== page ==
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The Obscene Publications Act rides again

Girls Aloud case heads for court - net holds its breath

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The legal world is buzzing at the announcement last week of the prosecution of 35-year-old civil servant Darryn Walker for the online publication of material that Police and Crown Prosecution Service (CPS) believe to be obscene.

This is the first such prosecution for written material in nearly two decades – and a guilty verdict could have a serious and significant impact on the future regulation of the internet in the UK.

The case originated in summer 2007, when Mr Walker allegedly posted a work of fantasy – titled Girls (Scream) Aloud - about pop group Girls Aloud.

The story describes in detail the kidnap, rape, mutilation and murder of band members Cheryl Cole, Nadine Coyle, Sarah Harding, Nicola Roberts and Kimberley Walsh, and ends with the sale of various body parts on eBay.

The piece was brought to the attention of the Internet Watch Foundation, whose remit includes the monitoring of internet material deemed to be criminally obscene: they in turn handed details over to the Police.

The Met’s Obscene Publications Unit are currently handling the case, which is due to come before Newcastle Crown Court on 22 October. At that point, Mr Walker will have the opportunity to enter a plea and, if he opts for “not guilty” the court will set a date for a full trial.

Hard facts on this case are hard to come by, not least because it is now subject to the laws on contempt. There has been some speculation that the story was evidence of stalking intent – and also a degree of blurring between “blog” and “story”.

As far as the Reg is aware, the piece for which Mr Walker is to be prosecuted is story, rather than blog. Reports suggest it was published on “the Kristen archives”, which is itself hosted by the Alt Sex Stories Text Repository (asstr).

Internet veterans will be aware of the alt.sex hierarchy of discussion groups as forming part of usenet, one of the oldest surviving network comms systems still in use and pre-dating the world-wide web by over ten years. Asstr is effectively an archive of any and every story posted in alt.sex since its inception.

Material hosted on this site is subject to little moderation: content ranges from the mildly pornographic to the seriously extreme, and therefore does include subjects (rape, underage sex, bestiality) that much of the population finds disturbing or distasteful.

The true significance of this case – and the reason for our interest – is that it is the first prosecution under the Obscene Publications Act 1959 in respect of written content since 1991.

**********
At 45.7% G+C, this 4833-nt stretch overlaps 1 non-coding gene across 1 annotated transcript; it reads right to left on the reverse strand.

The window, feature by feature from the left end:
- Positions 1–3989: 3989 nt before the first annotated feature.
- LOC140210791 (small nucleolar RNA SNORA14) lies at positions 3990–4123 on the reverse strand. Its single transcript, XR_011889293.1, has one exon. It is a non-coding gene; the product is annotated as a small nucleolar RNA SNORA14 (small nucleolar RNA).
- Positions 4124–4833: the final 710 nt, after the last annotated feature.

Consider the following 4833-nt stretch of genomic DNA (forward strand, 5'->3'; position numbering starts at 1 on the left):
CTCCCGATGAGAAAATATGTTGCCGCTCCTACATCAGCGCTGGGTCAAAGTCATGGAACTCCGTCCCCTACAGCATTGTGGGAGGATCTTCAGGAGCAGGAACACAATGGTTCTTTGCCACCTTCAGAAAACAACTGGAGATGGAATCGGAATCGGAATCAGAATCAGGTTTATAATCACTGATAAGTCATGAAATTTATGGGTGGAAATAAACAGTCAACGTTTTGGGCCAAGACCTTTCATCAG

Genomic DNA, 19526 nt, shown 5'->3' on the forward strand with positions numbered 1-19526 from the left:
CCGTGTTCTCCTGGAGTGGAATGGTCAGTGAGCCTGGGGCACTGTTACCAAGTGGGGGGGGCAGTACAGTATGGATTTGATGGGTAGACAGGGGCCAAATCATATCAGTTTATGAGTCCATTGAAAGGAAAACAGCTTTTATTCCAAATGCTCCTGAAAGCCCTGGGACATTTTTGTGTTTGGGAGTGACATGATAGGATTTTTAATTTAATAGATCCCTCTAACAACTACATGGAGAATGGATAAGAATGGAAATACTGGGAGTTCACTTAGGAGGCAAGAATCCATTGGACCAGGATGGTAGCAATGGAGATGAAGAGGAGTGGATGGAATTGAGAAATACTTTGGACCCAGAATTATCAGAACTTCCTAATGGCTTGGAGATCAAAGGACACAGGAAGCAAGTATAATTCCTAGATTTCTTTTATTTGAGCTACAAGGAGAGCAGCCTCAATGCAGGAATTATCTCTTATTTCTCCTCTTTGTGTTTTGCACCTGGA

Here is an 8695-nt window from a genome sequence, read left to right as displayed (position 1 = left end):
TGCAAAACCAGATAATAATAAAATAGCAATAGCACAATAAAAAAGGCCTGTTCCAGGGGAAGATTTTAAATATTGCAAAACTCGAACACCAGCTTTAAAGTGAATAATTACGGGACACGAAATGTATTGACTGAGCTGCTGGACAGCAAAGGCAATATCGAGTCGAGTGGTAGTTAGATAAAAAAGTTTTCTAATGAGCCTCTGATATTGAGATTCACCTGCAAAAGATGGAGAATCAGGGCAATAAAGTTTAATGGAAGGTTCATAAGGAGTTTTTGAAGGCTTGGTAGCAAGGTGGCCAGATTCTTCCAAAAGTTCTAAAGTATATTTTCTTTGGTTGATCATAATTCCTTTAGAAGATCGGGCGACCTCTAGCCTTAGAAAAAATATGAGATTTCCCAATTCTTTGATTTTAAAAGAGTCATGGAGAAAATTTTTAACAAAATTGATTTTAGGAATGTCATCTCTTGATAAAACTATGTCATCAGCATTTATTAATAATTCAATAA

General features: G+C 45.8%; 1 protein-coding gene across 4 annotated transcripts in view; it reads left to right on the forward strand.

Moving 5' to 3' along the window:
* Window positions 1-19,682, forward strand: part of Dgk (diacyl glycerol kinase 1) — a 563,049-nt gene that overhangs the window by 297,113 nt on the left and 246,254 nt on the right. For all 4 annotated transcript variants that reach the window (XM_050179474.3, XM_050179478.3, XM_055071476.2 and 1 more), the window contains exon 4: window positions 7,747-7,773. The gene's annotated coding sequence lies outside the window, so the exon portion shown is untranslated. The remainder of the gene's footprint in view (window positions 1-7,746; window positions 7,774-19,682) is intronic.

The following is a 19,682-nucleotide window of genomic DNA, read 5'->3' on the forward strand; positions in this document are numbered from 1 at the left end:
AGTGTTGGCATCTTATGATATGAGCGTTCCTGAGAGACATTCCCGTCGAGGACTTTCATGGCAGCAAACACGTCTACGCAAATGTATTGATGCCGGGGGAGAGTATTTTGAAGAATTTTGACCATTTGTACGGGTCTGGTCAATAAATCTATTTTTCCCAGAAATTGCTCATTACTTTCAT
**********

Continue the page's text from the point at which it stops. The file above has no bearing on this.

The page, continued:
This Act is the yardstick by which obscenity is measured in the UK: it is an offence to publish material that tends to “deprave or corrupt” its audience.

Unfortunately, the Act has had a somewhat chequered history in respect of the written word. Its first major outing was in respect of Lady Chatterley’s Lover in 1960, which resulted in a resounding rebuff for the establishment view that promiscuity should be deemed obscene.

Initial success in prosecuting the publishers of the Oz Schoolkids issue in 1971 was followed by a reversal on appeal. In 1976, following the acquittal of the publishers of Inside Linda Lovelace, the Metropolitan Police pretty much abandoned prosecutions against books, believing that if Inside Linda Lovelace was not obscene, then nothing was.

The last such case was in 1991, when Manchester magistrate Derrick Fairclough ordered the seizure under section 3 of the OPA of David Britton’s Lord Horror. This would have allowed the book to be destroyed without jury trial. Again, the decision was overturned by the Court of Appeal.

The significance of this prosecution cannot therefore be understated. At present, the UK effectively has no sanction against written material, no matter how apparently obscene. This is not the case for pictorial material, which is regularly seized, prosecuted and in many cases deemed obscene.

Kirsty Brimelow, a barrister with Doughty Street Chambers, probably represents one strand of establishment thinking on this subject. Speaking to the Reg, she said: "There have been rumblings within the legal profession for some time over difficulties policing the internet. There is so much disgusting material that is easily accessible to the general public and can hardly be described as being in the public good.

"The legal system needs to tackle the internet and draw the line between unsavoury material and that which should be classified as criminal.

There have been other straws in the wind. During the consultation phase for the new extreme porn law, Kent Police opined that it did not go far enough and that it ought to include strictures on the possession of written material as well.

Reading between the lines, this feels like a very tentative “toe in the water” on the part of the Met. After investigating the material in question, they clearly believe that this may at last be enough for a successful prosecution - they put the file before the Crown Prosecution Service, who appear to agree.

The implication for UK surfers is immense. If another not guilty verdict is returned, then written material on the internet – as written material elsewhere – will return to its present near-privileged status. On the other hand, a guilty verdict could change much.

This is not just because certain categories of writing could in future be deemed obscene but, as the US Supreme Court is usually keen to point out, the fear of prosecution itself is likely to cause a major chilling effect. Individuals will not write in case they overstep the Law.

More on this later in the month. ®

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